ay your motto? Our mission is uh we're going to be nice have fun. Yeah, which I appropriated from, uh artist on a poster so I did the funding because you if you don't have fun, why do it yeah, well that's what I want to do to be of fund so I feel like that's probably why we like each other so yes so I wanted to bring j p up he his run his own company for him it was our eighth anniversary on friday. Yeah, so I would imagine you have a lot of experience in the proposals and pitching's yeah does business on dh I would love to get your purse effective, you know, for for everybody yes, well, uh he's a wonderful word earlier about courtship and that's what it is the first time debating whether you're doing a first pitch or you're doing a second third tent pitched the same person first one is very much like a dating process. Andi I couldn't have imagined a better analogy for yeah, I thought should I? I don't know. It seems kind of like on the nose, but it's it's very appropriate is very appropriate and the same banks that goes into courtship goes into having a living and making money and enjoying at the same time. So when we started uh back in two thousand seven, which was a very distant land far, far away where unicorns did not exist, what was two thousand seven like? Oh, it was a black and white I opened was just a ll hills on dh er we crafted and crafted and crafted and crafted our proposals because we really needed the money yeah, so we thought we have to put everything that could possibly go wrong into this five page document off pure gold on dh handed over to them in the nicest possible way with all the stuff you were talking about on dh having a template would you condemn old and working at all this stuff? But at that time is just about right we need a project let's get it done. Come on, come on, come on. But we went to the ends degree of detail so we would have for this for the first client we ever had. It was five pages but it was only like a month project but we put out we would do this work then would have a review them would do this work and I reviewed the move the final work and have this review then the next phase will be this and this this and then after time we realized that we were spending more time on the a proposal that we were on doing the design work. I mean and that's when we realized that the proposal itself is just an agreement it's just a decision tio do the work not for the person that we're doing it for, but probably for the procurement people or for that person's see period to sign off on something yeah, I think that's monica's example is like the procurement people that they told you to get paid you need they needed this document right yeah and they just needed you to write a blurb yeah, we were talking about that earlier she just had to write like a little one liner blurb yeah, I design things for you yeah he's in fact meant for them I know that so since that point on the first times we used to work with we're start ups in the bay area and kodak and they were a very bureaucratic company they no longer exist in the way that we used to know them but we'd have to do these detailed proposals and then sign the marshal service agreement and create a statement of work and have it signed off a month ahead of time before we could start to think and now we live in a very different world seven eight years forward procurement has changed in a major way that is mohr subservient to the product which need to produce for that company rather than being the gatekeeper for the finances off that company. So it's a much smoother operation on dh the proposals that we produce now are maybe one or two pages long and they have less detail in them but that's only possible because of the relationships that we've grown up yeah and you're doing probably in your initial client meetings you're doing more of the pitch where you talk about the team and your philosophy and yes, those kinds of yes do you do you put um anything about the team or about solve into the proposals or is it really just here's the plan for getting the work done? Yes. So, uh we still use the same template that we had eight years ago. We've just updated the father so white it looks very old on change the colors every now and then see make a templates but this has been working hard for eight years scream because I love it I was looking template in the business man and boy yes. Um so we, um we do have about us but that's a recent addition maybe two years ago because we realized that we had a very unique offering where the studio I solve is a very bespoke or b teak on small he's a real term there's three of us and one of us is in chicago, andi it's very hard to compete against large organizations like frogger idea when you're three people and your voice is going oh hello a supposed to them with fifteen people in the room for that one project so we really had to sell our individual skills and who we were as people first and if we were to able toe generate that trust then they would work with us here and that sport proposal is is just an ability to formalize trust between you and the person is asking to do the work. Yeah, ok, so with that, I think that's totally true. So with that, I have some questions specific questions that I want to ask you. Ok, so how much time do you spend on his death and marketing? And how much time do you spend designing? Um, it's a good question and a tough one as well. So there is I mean, the short answer is fifty fifty or sixty fourteen for business, business and development way. Wait sixty percent business. Yes, right. Well, yeah, because I'm really good at designing tio. Well, yeah, I think it's the proposal ready for six years. I also I have another good reason to build a template. Is that it's it's incredibly boring to write proposals, but worth it? I made the point earlier that it's in a monetary sense don't credit emotional sense, yes. So sixty forty. But when I say best if I just mean being, uh, the human speaking for the humans on during that interaction, I'm telling people what I do know I am what I'm on, what really excites me. I'm trying to get them too creator a circle of trust around me as an individual that would want them to work with me, yeah, oh, I'm sorry, I just interrupt you but I um I was sort of saying while about the sixty forty but I was saying that because I want you guys to understand like in addition to the proposal process that that the sixty forty is very true you are going to spend a lot of time not designing on that doesn't mean it's going to be all proposal writing but that working for yourself doesn't mean oh my god it's great I have forty hours you know, a week that I can work and just before we continue sorry and I'm just wondering what does business I mean because I have no idea if anybody here knows but just to clarify for anyone matching so best of we're going to talk about that in the other class but business is it? I think the definition is about creating long term value for your business, right? So j p is talking about investing in in the relationship right? So you might want to design a logo for a client and like that's the near term goal. But the real goal is to keep a client for years right? You're investing in a relationship with them, right? You're creating long term value it could be with your clients that can also be in partnerships, right? So let's say that you're getting a lot of work and they want to have a, um uh it's for people people want aps built and your ah user interface designer and you are always looking for an engineer because you're losing out on work because you can't deliver like the full service that the client wants. You're going to have to go out and find an up developer that you can work with and that's that's business development for your business right? Investing in these these values for your business yeah, I mean the way that we develop our business is through personal relationships through reaching out to random people and saying I really like what you do or last night I hosted a drinks of enforcement patrick's day on dh we I got to meet a tremendous but like old clients and hoping new clients on dh new people and more of a personal approach to business development for our for our studio awesome. Ok, next question um, how much time does it take you to write a proposal? And are there any shortcuts? Uh yes there's my palmer to dio partner quick um short cuts eso what we generally do we should probably not. The best thing to say on camera is, um the reason this templates lasted for eight years is because we take the previous project and then a changing whatever the proposal we did a proposal for airbnb, so we did a project for them and another client comes into us and says, we need to have a similar kind thing. Yeah, yeah, definitely. And then open up, find a replace change. They're being b two, um, hasty sea and then hope you found all of those and then you change some of the set on dh. Sometimes I'll come back and say, yes, you missed this this's a baby still in a sorry apologize, it's great. Yeah. Used to look behind the curtain. Yeah, uh, tips for making a quick um, once you have built up a basic relationship is possible to reduce the content off that proposal so you can make it as short as you need to to get through procurement, but also tio get through whatever process they have on once you know their process, you can make it as open as possible. Good. The basic thing we just we'd sell our time is what we do on dh things get done in that time. So the anything that we do sell is that on we say, right, we're going to do for weeks for design three weeks with that I've been in two weeks for promotional as opposed to spilling everything cow and I got great that's done let's start doing it, yeah, um, I think that's because you have these undercoat relationship of clients and you, you've whittled down, I think in the beginning over right, your proposal and then and then get more comfortable on dh focused on that way you build trust? Yeah, with them because I see so you're process. Yeah, and speaking of building trust, okay, j p is like one of those people that you just want to meet. He's like a charismatic, he has an english accent, you know, we're in the same industry, he's like a smart guy and who was this boat? And so I'm dying to ask you, like, what are your top tips for making a good impression on clients and people? I personally think that you do that all the time, and when I think about who do I know that's, like, really savvy or, you know, those kinds of things I think of you on dh, you're welcome, and, um, but how do you how do you build a relationship? Inspire confidence? Like, what can you do, tio to get people want to hire you? Um so I thank you very much he's way we're talking about culture when you know, so what I try to do is I see them as people rather than is, uh, buckets of cash. But to help for my lifestyle yeah, so that that starts pretty well because when you start to deal with them in a different way, you start seeing the human on and I start to think about how would I like to be treated if I was if the roles were reversed so I tried to empathize from the other side and go well, if I've been in meetings all day long, the last thing I want to do is be in another meeting. So what would I maybe, you know, being an englishman on dh um uh, on a strong drinker, I'd obviously want to go to the bar, so I say to the client, what would you like to go to the bar? And they love that idea because it's not a meeting room and it's not boring and that's, not bad coffee there's a nice car, ten in front of them and I get them. I treat them the way that I would like to be treated. So I think I'm getting the client off their turf is a really great thing. Um, you know, uh, meeting someone for coffee, you know, kind of family into something that would be nice for them, you know, and even nice for you, it's like, it doesn't have to be this crazy, weird, uptight yeah you can be like we're getting to know each other as people because we are going to establish this business relationship with terms that are designed to protect you and me but we're gonna have fun doing it and I think the relationship side of of the whole deal is in the report and the trust is totally important I love getting off site going outside and then the last thing that I want to do is talk about work because they want to talk about work because it's work and talk about things that they really care about and they're interested in so do some research before hand there's a fantastic application called refresh which is it's legalized talking which is really I don't know it's talking is legal but it's a fun because you download them and you just type refreshing and it will scrub your social networks your email your calendar on dh it'll fifteen minutes before you have a meeting with somebody give you a dossier on that person from their entire network so I went to a client yeah like way like I said it's scary uh I'm like scary good or scary scary so I think it's the right thing I'm supposed to do but whenever I go in your place to use it in conversation so did you enjoy your dinner last e o but there was one guy who was was that I start up around the corner on dh I went and I just got my notification saying this person's been at the company for almost a year you should congratulate him on that so he's never met me before and I go in and I say hi very nice to meet you so congratulations and being here always tio wait don't go hungry so I just had to do that because then I told the whole story but doing your research understanding and then speaking to them about things that they care about and that sets the level off the other person which is which you're an instrument for, you know, sometimes uh designers have a desire to be the most important person the room, but we're always subservient to the client unless what is running for ourselves and I advocate everyone doing that because it makes your soul grow a little bit more but when you're running for somebody else, your doing what they require so it's always good to frame every conversation around that yeah, and I think to your point, you know the conversation maybe the client doesn't want to talk about work you're going to know from your client pretty quick how bad they want to talk about work because most clients are not gonna be able to stop themselves you know what I mean it's like oh, you know, nice to meet you like, oh, you live in maria no that's so great and all of a sudden their brain is going to switch because you know, they're they're they're hiring you because they need to accomplish something, but they're going. They're going to guide you in how how casual they want to be and how you know how, uh, kind of on it and professional they want to be, and you have to have a lot of empathy and kind of feel that out what's right for one client is not necessarily yeah, and it ze yeah, you like the email you have it's about being having a genuine common in that but genuine comment throughout your thread over being a professional and the or, um so his one of the practical thing to look up on the web. Uh, the ten tricks of a con man wow! Now, wait, I'm in explain why, so I'm going to use your powers for good or evil. I I've just sold this hole studio there was a man in the I've read it in a while, but it's a fantastic liste um, in the nineteen thirties, he was put in jail because he sold the eiffel tower twice. Two american officials small first mar, he stole five thousand dollars from al capone okay on dh survived wow and then he finally got put in jail for something else like tax evasion I imagine quite sure but he put together a list of ten things that a con man should do to calm people. It just so happens those ten tips are the exact skills that designers needs designing that's about our profession forget this class just just public sends um I read those and I went are cranky they do with those things already so you know always on empathizing from the other person's point of view andi speaking about things that they want to speak about if they bring up any particular hot button subject if they do it twice they obviously want to talk about it so then you can then have a discussion about it wow on dh in his case he doesn't always agree with that but um then a chocolate I hate chocolate tio so weird why should my dogs available? Yeah like um so it's a good thing to look up it was on cocky about five years ago. Okay? Katie used cocaine trotsky see there you go. I don't say his name. Oh, jason hey, t yeah, I'm sure there's gonna be a link somewhere just yeah, just look up tips for being cynical man on dh it's a it's a fascinating read but that essentially what I do and gets and like people, but I also love meeting strangers, so you were a convent and you didn't know it basically, I was cutting myself. Thank you for bringing me out. Ok, last question um and this is something you can answer with a cz much specificity, as you would like, I know that talking about salaries and talking about close rates and talking about the like performance of your business khun b touchy, but but what is a good return on the sixty percent of time that you're doing for business development? You know how much I've seen that convert into, like actual clients? So it's ah it's a good question because you have to really not take failure personally, everyone's going to fail in here on the camera everywhere just deal with it it's gonna happen when you start depending upon how you get your clients, you're gonna have like a seventy five percent failure rate off no be getting back to you nobody wants to work with you, they don't like your style, it doesn't suit their brand whatever those reasons are, as taylor swift says, just shaking yeah she's, pretty good shaking everything called it's fine on um we on the other and been very lucky because we've kept our studio small for ah a reason that we what the main reason that we don't have a big beast of feed we don't have huge overheads every single month and being a freelancer that makes it so much easier there's no huge let's rent and there's food and then there's probably like it they be creative suite in there somewhere way but we kept a small subscription yeah and one thing about keeping it was there's no big beast defeat but that means we have to select the projects that we want to do so we've we have say like was there someone liken seventy five to eighty percent success rate that's really good because it's all through word of mouth on dh it's the clients come to us and we say yeah and we get to know them when we get to understand their real needs and that we deliver that um but on the sixty percent of whether I do throughout the year it's varies on dh for each client varies and how we also create the proposal for each client barry's don't you also see a return on that sixty percent investment like an unexpected or different ways it's not like a real person that you talk tio that you read a proposal for me it is like oh against a client like this is so great I'm just walking on the street like clients and used that you also start to realize that people speak to each other yeah, strange. So I'm having a meeting with you when you have only spoken to that person? Yeah. That's all yeah. So then you get a project from that person, but not from this one. And it's, it's, it's going like facebook, but in the real world, you know, you get to everyone's connected and how you act, how act right now is gonna have an effect in fight and fifteen years? Yeah, yeah, awesome. Any party words, uh, have fun. I don't work hard. Be nice on don't take it, tio. Seriously, um, half the time, I think being a designer was worrying whether their skills are good enough on by making my charge in the right amount. You know, if it's wrong, and then you would chance and something good will come back said, just worry less and do more. Yeah, awesome. Thank you so much. Yeah, this was super fun. Thank you.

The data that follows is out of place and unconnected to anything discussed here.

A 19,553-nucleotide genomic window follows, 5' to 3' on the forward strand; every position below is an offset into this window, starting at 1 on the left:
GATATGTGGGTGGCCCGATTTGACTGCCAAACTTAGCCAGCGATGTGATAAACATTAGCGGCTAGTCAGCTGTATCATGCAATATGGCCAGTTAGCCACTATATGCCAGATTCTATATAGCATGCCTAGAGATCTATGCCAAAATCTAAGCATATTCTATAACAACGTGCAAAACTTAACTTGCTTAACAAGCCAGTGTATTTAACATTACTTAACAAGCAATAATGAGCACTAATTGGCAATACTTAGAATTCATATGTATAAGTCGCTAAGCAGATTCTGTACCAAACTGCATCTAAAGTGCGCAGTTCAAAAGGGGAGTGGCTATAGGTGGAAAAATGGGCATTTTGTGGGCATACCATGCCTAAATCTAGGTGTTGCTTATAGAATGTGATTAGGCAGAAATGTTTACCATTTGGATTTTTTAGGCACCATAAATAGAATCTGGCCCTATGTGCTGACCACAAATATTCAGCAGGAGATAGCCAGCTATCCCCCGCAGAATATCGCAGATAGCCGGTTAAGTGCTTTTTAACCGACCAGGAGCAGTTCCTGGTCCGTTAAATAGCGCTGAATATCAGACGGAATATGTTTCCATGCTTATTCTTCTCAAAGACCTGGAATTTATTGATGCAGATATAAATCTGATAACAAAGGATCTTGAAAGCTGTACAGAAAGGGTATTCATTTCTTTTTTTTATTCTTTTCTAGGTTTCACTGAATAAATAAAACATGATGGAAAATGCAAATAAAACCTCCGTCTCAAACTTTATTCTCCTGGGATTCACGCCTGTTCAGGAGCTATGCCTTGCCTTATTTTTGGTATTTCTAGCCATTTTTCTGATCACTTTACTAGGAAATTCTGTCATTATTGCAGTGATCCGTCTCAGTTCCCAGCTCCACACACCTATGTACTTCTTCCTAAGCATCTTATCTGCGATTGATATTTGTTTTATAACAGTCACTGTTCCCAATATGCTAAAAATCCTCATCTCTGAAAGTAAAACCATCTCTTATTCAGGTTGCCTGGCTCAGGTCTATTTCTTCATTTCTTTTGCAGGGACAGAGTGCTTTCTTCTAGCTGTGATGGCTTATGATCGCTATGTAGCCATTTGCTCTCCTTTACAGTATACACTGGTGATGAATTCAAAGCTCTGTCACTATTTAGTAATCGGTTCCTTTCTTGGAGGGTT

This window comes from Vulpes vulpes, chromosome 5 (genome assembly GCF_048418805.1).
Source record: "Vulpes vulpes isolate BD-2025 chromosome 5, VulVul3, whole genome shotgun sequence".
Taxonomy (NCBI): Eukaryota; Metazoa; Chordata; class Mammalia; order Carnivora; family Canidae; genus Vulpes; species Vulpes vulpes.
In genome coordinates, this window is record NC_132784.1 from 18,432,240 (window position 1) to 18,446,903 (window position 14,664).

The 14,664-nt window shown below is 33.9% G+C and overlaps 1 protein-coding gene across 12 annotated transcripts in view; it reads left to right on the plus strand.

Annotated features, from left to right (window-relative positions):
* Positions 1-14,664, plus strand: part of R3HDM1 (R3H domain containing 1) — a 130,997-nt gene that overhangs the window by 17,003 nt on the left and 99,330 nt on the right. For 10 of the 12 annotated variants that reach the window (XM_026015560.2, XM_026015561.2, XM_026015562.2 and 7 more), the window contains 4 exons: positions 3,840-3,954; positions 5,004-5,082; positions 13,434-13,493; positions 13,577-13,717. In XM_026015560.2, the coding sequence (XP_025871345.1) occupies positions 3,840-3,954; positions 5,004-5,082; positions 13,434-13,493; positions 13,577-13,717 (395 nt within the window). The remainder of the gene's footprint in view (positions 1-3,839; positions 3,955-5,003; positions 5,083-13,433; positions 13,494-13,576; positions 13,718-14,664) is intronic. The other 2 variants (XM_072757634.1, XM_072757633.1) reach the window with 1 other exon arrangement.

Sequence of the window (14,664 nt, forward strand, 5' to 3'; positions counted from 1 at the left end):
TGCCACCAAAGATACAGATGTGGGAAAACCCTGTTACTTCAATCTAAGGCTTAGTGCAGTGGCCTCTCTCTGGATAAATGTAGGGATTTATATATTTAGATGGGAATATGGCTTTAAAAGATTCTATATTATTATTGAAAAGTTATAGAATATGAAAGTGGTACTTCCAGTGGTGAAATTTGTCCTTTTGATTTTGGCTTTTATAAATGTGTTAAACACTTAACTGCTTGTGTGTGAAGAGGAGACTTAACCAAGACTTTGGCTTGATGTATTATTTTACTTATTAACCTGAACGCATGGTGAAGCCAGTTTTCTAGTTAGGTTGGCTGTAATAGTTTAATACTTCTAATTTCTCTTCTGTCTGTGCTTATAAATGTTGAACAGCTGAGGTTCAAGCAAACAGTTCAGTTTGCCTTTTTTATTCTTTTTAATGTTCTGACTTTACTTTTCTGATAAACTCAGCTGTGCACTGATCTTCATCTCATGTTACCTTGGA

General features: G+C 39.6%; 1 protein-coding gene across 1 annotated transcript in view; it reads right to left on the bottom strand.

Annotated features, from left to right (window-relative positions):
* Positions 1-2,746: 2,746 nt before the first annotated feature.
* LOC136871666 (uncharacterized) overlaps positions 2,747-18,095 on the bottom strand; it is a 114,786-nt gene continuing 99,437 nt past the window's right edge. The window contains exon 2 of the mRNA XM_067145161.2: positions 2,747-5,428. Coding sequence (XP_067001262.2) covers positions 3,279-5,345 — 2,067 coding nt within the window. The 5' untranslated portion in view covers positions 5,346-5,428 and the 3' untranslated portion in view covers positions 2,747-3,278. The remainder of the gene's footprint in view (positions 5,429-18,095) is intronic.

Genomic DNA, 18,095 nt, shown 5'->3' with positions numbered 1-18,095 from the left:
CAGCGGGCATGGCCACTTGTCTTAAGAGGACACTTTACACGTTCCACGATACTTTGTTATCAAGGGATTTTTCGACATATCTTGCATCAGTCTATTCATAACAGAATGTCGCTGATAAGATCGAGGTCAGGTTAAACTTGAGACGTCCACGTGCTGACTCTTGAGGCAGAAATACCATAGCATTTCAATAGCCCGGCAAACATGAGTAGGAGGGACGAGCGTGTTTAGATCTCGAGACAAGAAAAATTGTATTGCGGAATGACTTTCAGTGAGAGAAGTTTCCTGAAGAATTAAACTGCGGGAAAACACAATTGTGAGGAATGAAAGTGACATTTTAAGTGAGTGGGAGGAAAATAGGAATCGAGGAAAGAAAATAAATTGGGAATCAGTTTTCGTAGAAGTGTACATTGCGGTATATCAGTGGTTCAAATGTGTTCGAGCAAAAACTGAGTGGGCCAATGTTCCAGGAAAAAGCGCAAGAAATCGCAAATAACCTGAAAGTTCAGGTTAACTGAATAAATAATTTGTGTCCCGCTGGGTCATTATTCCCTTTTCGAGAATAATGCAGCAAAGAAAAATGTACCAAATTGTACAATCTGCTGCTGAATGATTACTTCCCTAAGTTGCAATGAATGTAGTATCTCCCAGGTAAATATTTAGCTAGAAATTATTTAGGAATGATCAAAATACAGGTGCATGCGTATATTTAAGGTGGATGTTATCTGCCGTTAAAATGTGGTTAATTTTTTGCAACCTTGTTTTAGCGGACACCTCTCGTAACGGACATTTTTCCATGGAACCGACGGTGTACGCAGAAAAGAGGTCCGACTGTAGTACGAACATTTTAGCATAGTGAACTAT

Class Description

Proposals and contracts are an essential component of landing big contracts, but they can be a ton of work. Learn the efficient way to draft proposals and get insights of all aspects of getting paid in How to Design a Proposal with Arianna Orland.

Arianna has a thriving freelance business in San Francisco and in this class, she’ll give you the inside track on charging your your work. 

You’ll dive deep into:

  • Proposal and contract creation
  • Resources for writing business documents
  • Statements of Work (SOW)

You’ll find out what is important to include in your documents, what to leave out, and how long each one should really take.

It is crucial to get paid for your time – learn the right way to make that happen from Arianna Orland in How to Design a Proposal.



Super helpful process driven and succinct; Orland's CL proposal class will be especially useful for newly minted freelancers who want to understand the ins and out, the process of making proposals. Great class material comes with the purchase.